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Re: Claiming deductions if you earn under 18,200

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In a scenario where I earn $1000 gross during the financial year, all from the one employer and they withhold $100, I would obviously get my full $100 back. But what happens if I have genuine deductions I am eligible to claim such as $100 steel cap boots? Am I entitled to a larger tax return or does it remain $100?

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Hi @soccerplayer,

 

Welcome to our Community!

 

Generally speaking, claiming a tax deduction for work-related expenses that relate to you directly earning your income will reduce the amount of tax you pay.

 

If you earn less than $18,200 and claimed the tax-free threshold, you are only entitled to receive the amount of tax back that was actually withheld. Claiming deductions won't give you a higher refund than you're entitled to. As suggested by @TeaWithLunch, you should still report any deductions you're entitled to, so your tax return is correct.

 

You can find more information about deductions you can claim on our website. Alternatively, if you have further questions, you can phone us on 13 28 61 between 8am - 6pm, Monday to Friday to speak with an operator.

 

Thanks, JodieH.

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Hi @soccerplayer,

 

No, you won't get anything extra.

 

If your $100 boots are a deduction, that will simply reduce your taxable income from $1,000 to $900. The tax payable on either amount is still zero. So you'd get back all the income tax withheld by any employers, but you won't get anything more.

 

See:

https://www.ato.gov.au/Individuals/Income-and-deductions/Offsets-and-rebates/

 

Welfare is the commonest way of getting actual payments from the government. The tax system generally only takes money from you; even tax refunds are just returning excessive amounts (paid either by you or by employers on your behalf).

 

PS: I still think you should put in deductions. When I do my tax return each year, I look at the previous year's return and check whether I have forgotten any deductions that I am entitled to. Once your income goes up, seeing all the deductions you've been making will jog your memory. Plus you can use all that info to argue with your employer that they should be giving you allowances for all your expenses.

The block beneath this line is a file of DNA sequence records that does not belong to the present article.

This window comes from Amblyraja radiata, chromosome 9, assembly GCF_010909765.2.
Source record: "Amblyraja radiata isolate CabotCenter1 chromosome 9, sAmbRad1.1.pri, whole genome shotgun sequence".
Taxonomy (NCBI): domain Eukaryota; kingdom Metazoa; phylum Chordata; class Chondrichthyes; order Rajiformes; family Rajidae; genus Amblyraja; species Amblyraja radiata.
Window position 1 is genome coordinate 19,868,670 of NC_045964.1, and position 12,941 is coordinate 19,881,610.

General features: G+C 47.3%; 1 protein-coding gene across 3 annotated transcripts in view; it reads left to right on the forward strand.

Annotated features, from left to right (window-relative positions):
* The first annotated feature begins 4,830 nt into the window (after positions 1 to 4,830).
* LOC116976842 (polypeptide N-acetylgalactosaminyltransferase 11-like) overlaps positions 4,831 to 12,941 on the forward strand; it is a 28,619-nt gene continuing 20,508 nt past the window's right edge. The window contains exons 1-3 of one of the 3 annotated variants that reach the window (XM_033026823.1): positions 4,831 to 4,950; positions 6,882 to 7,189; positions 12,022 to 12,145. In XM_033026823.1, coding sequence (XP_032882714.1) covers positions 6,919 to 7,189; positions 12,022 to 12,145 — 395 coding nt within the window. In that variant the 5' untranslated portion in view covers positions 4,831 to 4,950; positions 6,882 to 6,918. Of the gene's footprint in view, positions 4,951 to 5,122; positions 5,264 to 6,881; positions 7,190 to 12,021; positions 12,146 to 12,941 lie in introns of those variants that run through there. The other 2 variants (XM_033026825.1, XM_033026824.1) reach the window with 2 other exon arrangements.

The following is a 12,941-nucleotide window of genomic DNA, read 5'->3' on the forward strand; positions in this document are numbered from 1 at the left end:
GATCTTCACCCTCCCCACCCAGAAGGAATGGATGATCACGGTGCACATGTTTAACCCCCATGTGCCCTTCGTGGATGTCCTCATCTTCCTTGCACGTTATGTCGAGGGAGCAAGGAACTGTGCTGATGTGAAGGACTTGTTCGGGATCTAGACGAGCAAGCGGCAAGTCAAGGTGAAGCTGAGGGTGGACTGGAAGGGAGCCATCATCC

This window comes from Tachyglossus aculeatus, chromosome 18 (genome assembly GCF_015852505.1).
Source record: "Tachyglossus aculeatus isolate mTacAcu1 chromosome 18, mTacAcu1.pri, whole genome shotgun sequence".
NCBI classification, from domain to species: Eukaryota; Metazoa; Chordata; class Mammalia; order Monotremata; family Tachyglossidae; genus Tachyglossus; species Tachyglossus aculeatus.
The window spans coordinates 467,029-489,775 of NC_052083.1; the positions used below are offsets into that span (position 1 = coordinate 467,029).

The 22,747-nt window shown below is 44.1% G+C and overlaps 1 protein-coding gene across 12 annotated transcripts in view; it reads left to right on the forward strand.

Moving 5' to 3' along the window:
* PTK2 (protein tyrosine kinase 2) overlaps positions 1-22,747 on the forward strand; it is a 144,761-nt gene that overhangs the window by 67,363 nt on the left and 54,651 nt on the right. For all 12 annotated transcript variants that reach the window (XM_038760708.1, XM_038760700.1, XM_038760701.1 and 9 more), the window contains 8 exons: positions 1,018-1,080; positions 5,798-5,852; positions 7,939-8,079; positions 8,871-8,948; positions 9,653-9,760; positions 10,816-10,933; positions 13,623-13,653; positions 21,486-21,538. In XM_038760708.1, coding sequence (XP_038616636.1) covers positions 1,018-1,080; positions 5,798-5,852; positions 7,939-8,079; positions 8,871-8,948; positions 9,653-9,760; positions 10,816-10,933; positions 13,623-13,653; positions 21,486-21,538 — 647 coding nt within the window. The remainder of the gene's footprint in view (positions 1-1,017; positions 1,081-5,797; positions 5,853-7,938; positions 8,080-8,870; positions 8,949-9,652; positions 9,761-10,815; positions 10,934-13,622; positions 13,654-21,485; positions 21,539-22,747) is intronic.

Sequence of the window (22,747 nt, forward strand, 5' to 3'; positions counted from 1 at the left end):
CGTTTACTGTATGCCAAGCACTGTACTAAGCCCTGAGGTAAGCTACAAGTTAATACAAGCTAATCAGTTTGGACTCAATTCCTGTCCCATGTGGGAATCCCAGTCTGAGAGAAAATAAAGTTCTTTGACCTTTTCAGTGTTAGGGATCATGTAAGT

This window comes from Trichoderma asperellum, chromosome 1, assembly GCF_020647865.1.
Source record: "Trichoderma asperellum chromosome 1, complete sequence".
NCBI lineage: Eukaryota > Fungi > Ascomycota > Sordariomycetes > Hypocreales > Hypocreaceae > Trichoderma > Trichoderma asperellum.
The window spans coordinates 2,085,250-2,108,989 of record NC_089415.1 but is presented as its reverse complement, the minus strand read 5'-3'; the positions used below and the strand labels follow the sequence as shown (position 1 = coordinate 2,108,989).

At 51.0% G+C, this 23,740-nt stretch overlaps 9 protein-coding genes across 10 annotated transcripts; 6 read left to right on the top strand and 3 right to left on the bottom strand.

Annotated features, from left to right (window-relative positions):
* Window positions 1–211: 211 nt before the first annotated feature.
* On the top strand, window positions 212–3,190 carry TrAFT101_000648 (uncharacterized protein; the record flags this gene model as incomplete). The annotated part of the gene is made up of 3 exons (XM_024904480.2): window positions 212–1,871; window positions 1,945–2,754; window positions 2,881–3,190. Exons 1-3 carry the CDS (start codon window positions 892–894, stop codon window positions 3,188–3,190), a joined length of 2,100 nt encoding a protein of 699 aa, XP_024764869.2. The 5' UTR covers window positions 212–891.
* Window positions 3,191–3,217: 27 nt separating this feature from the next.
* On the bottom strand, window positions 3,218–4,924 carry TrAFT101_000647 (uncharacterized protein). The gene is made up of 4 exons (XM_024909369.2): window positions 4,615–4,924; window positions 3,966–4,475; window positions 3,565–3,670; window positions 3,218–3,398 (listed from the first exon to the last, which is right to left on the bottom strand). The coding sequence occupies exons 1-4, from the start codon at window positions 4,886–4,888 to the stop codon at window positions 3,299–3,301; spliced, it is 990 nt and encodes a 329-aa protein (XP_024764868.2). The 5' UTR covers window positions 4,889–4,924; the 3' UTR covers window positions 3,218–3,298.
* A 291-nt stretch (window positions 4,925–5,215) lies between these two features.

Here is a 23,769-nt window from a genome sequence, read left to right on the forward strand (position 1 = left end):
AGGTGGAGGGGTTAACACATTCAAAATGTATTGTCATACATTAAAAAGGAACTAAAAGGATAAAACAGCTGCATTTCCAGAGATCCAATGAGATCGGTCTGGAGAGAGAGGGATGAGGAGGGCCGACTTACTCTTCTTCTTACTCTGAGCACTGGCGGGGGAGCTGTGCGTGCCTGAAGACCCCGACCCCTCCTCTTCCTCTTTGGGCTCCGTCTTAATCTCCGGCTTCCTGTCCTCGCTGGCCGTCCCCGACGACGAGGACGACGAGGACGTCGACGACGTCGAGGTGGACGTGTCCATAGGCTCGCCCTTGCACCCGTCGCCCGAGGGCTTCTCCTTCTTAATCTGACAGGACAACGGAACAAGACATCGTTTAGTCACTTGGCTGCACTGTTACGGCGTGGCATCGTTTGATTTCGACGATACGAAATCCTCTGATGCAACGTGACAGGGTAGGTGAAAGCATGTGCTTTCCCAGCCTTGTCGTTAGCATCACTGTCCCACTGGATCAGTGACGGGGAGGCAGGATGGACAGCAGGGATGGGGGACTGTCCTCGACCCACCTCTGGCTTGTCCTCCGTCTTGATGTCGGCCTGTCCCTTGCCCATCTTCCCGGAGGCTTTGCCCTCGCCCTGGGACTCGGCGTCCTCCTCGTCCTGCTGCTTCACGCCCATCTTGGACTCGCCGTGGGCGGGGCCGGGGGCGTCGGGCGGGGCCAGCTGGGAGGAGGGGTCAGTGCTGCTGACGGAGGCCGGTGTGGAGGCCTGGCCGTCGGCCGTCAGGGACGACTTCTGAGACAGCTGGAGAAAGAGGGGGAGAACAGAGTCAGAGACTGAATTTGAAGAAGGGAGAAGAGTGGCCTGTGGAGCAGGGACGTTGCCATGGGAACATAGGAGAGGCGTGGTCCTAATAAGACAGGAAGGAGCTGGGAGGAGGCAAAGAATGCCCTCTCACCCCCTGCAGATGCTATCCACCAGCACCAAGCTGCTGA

Best answer

ATO Certified

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Hi @soccerplayer,

 

Welcome to our Community!

 

Generally speaking, claiming a tax deduction for work-related expenses that relate to you directly earning your income will reduce the amount of tax you pay.

 

If you earn less than $18,200 and claimed the tax-free threshold, you are only entitled to receive the amount of tax back that was actually withheld. Claiming deductions won't give you a higher refund than you're entitled to. As suggested by @TeaWithLunch, you should still report any deductions you're entitled to, so your tax return is correct.

 

You can find more information about deductions you can claim on our website. Alternatively, if you have further questions, you can phone us on 13 28 61 between 8am - 6pm, Monday to Friday to speak with an operator.

 

Thanks, JodieH.

Newbie

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Hi Thanks for this set of questions its helping me out. I have the same issue only my deductions are around $9500 but the amount of tax I have paid is only $5000. Down to the fact I only worked for half the year and was paying for work related courses the other half the year. My question would be is it possible to leave off some deductions from this year and put them down for next year so my deductions would be higher next year and lower this year, as I will be paying much more tax next year. Or does this simply work out as a tax loss and is calculated next year anyways?

 

Thanks, confused and skint!

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Hi @soccerplayer and @glenrack,


Thanks for your question's.


A deduction reduces your taxable income, and then your tax is calculated on that income.  You claim  deductions in the year that you incurred the expenses. 

 

You can claim all your deductions as this will reduce your taxable income. From  what you have advised your tax will reduce to zero, and you will be refunded the tax that has been withheld.


@glanrack work related courses are only claimable if you are employed and they directly relate to your employment. Check out our page on self-education expenses.

 

Hope this helps

 

KylieS

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